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The Association Letter

Candidates fighting ambivalent employers and low-ball pay plans have a new option. Better than merely stringing together contract work, it is possible to create your own employment by moving higher up the food chain.

Here’s some of my letter to the Employment Assistance arm of a national association.

We are seeing a distinct uptick in employer interest just recently.

That’s the good news. However, this isn’t your garden variety recovery. There is confusion in the jobs markets.

Your members will most likely talk about the quality of employer interest. They will describe headhunters as “clueless.” They will complain that full time employment dissolves into short term projects. They will tell you they are fed up.

Candidates who have been on the market for any length of time may become jaded, not by the lack of jobs, but by the lack of candor.

They’ll tell of a Job Fair advertising 600 employers and delivering just thirty, the top presenter being Good Will.

Boardroom Chaos Spreads To The Street

On the company side, employers have been fighting for their corporate lives.  Often their actions are out of line with their values.

Hiring Authorities have trouble giving a compelling reason why strong candidates should come and join them.

Even if company representatives were to utter every word a job seeker hoped to hear, the reality is, candidates have become deeply suspicious of any offer.

And internally, existing employees increasingly disagree with their own leadership over corporate behavior. Corporations have been rewarded for cost cutting, even at the expense of customer service. Falling sales are easily offset by rising profits. Reduced R&D is replenished by acquiring other companies.

The world is upside down.

Job seekers consistently report that employers seem to go through the motions of interviewing as if their goal was to avoid hiring anyone. Considering the rewards for failure, can there be any doubt?

Opportunity Seeking, Not Job Seeking

We have re-discovered a solution that sometimes works in this environment. It’s based on commitment and collaboration.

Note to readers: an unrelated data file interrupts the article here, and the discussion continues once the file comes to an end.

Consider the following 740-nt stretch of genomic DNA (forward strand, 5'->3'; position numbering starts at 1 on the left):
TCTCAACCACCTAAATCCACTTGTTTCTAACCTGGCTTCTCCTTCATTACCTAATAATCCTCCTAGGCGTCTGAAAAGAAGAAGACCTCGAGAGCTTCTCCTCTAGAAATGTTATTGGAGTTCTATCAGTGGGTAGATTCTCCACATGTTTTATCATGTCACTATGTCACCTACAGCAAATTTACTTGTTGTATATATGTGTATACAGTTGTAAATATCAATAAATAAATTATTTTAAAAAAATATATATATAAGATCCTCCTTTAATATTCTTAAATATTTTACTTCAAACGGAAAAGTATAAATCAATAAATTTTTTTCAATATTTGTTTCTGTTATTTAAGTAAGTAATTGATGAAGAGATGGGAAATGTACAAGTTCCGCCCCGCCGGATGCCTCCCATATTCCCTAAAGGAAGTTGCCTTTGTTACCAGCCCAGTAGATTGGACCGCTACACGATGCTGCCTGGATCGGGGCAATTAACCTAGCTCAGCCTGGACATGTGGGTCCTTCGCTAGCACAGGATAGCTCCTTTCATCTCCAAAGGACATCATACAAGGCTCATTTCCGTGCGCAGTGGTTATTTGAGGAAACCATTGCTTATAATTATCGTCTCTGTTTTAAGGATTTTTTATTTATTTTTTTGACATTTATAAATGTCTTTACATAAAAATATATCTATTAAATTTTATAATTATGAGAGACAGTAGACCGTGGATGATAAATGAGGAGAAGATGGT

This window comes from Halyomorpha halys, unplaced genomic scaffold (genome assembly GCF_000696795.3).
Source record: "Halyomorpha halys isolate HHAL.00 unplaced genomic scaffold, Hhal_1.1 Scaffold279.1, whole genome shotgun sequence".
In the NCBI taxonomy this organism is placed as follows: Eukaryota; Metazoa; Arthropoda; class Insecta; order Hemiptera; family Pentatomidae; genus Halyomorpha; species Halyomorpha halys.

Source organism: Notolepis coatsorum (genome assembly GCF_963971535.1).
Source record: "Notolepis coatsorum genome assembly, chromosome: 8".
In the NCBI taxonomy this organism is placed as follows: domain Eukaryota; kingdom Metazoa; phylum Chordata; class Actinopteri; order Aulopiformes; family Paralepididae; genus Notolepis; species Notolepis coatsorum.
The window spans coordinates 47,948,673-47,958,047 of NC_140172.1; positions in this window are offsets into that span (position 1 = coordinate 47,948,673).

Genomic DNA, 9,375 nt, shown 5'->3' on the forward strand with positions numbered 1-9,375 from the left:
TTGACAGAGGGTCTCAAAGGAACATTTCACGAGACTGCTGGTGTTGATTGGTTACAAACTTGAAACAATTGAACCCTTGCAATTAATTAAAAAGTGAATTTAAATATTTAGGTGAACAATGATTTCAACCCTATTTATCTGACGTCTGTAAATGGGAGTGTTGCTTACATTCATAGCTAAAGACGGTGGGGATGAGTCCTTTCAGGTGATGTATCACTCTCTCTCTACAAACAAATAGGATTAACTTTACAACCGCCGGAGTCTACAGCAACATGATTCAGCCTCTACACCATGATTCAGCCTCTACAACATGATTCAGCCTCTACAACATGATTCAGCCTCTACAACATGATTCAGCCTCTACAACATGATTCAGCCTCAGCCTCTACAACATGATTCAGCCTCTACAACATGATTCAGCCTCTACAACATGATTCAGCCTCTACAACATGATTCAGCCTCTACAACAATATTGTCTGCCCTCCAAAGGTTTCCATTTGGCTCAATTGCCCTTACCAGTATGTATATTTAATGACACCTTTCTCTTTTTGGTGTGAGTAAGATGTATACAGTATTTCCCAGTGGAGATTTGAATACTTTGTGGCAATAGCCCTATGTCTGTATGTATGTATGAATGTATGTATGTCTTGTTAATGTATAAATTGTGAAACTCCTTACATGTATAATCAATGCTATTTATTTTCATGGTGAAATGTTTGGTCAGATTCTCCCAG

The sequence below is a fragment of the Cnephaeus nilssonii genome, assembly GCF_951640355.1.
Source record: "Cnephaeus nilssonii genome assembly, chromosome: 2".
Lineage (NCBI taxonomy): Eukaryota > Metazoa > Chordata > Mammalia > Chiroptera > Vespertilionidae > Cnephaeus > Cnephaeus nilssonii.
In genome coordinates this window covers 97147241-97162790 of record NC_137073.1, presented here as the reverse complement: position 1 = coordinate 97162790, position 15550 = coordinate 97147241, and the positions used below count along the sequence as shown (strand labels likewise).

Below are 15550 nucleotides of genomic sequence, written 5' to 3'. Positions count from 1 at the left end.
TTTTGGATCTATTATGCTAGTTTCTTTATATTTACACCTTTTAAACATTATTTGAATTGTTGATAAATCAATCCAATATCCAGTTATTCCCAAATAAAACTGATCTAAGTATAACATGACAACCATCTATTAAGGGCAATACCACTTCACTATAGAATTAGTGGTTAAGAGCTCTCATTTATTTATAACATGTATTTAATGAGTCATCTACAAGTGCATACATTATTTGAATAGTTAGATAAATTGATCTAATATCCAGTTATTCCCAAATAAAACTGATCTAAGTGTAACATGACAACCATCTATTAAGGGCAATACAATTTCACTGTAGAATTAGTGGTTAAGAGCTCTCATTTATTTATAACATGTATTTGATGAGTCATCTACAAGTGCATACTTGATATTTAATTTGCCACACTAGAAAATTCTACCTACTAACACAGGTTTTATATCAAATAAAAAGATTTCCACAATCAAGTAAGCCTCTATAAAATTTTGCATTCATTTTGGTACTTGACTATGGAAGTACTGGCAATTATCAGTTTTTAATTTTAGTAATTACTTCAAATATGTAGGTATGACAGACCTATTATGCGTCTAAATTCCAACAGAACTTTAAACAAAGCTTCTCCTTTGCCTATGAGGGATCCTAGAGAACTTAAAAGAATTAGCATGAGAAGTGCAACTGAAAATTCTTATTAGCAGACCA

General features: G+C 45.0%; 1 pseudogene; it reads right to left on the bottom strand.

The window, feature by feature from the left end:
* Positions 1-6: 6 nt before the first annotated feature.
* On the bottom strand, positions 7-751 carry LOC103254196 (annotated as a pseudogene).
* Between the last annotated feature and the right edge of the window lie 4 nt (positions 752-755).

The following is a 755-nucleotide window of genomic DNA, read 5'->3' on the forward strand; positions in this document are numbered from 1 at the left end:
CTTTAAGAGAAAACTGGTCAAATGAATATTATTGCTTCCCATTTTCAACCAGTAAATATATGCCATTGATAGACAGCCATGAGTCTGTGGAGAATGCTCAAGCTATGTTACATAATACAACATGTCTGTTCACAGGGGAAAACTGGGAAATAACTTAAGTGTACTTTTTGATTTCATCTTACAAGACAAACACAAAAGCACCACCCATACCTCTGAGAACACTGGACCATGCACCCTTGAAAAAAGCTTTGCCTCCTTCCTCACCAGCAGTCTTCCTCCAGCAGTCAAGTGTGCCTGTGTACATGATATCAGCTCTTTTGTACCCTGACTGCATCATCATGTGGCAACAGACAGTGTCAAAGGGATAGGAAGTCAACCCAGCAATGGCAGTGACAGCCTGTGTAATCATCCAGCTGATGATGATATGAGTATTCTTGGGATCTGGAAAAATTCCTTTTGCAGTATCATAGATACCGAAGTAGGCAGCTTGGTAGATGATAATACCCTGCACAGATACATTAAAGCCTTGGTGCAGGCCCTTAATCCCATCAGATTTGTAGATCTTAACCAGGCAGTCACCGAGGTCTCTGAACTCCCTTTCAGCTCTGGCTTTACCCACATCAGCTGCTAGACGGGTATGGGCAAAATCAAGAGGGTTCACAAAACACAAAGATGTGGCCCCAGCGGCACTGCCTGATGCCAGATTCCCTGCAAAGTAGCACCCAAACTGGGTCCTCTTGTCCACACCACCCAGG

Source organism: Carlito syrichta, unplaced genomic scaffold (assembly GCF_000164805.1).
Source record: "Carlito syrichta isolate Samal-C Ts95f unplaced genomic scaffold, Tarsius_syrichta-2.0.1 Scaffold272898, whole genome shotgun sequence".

Typically, when companies contact us about doing a search, we quietly check how committed the employer is to actually succeeding in the search. And then we firm up ways that we can work together.

These two values work so well that we find we can actually create jobs, even without an existing employer. Over the last half year, we’ve had interesting success by forming collaborations around innovators.

Innovators, by nature, are deeply committed. Inventors invent, even when they’re not employed.

Remember, that in the United States, corporate R&D is either diminishing or it is being moved offshore. That means there’s a disconnect between people who continue to innovate in the United States and the companies most able to bring their ideas to life.

A Brief Moment In Time

We see a window of opportunity here. At this particular moment, new ideas in the U.S. are in decline, for reasons we don’t need to dwell on. Corporations are sitting on historically huge piles of cash. And they’ll gladly invest in automation if it means they can avoid the liability of maintaining an employee.

To participate in this anomaly, we seek out specific kinds of innovators, we help them up their games, and then we introduce them to the environments where their work can thrive.

One reason collaboration is so important is because we have no specific destination when we start out. We let the market pull us.

And the destinations we discover do get interesting. Sometimes, we put a few unemployed people together and form a for-profit bootstrap operation. You might be amazed what is possible with commitment and collaboration.

Sometimes, we’ll offer a new machine design that fits the product line of an existing company. The designer potentially becomes an employee.

One of my favorites involves introducing an inventor and his machine to his own existing employer. Yep, you read that right. Stay tuned. I’ll let you know how that one goes.

Bottom Line

Using a value added strategy, we are bringing ready-to-go ideas to life on a very low risk, high return basis. Current economic conditions favor start ups or acquisitions with low implementation costs. The market especially favors low cost automation that will eliminate employees.

Candidates fighting ambivalent employers and low-ball pay plans have a new option. Better than merely stringing together uncertain contract work, it is possible to create your own employment by moving higher up the food chain.

Align with companies that sell into emerging markets, or align with companies that serve those companies. The rewards can be huge when seriously committed people collaborate effectively.

Have An Idea?

We are interested in your thoughts. Please leave your comments below or contact me directly at jobshop@dieck.us or phone 954-915-0000.

Posted in Business Climate, Employment Scene, Reviewed.


One Response

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  1. David Fischhaber says

    Outstanding and so true. We engineering/inventor types need to band together and collaborate with each other, support each other, and encourage one another.



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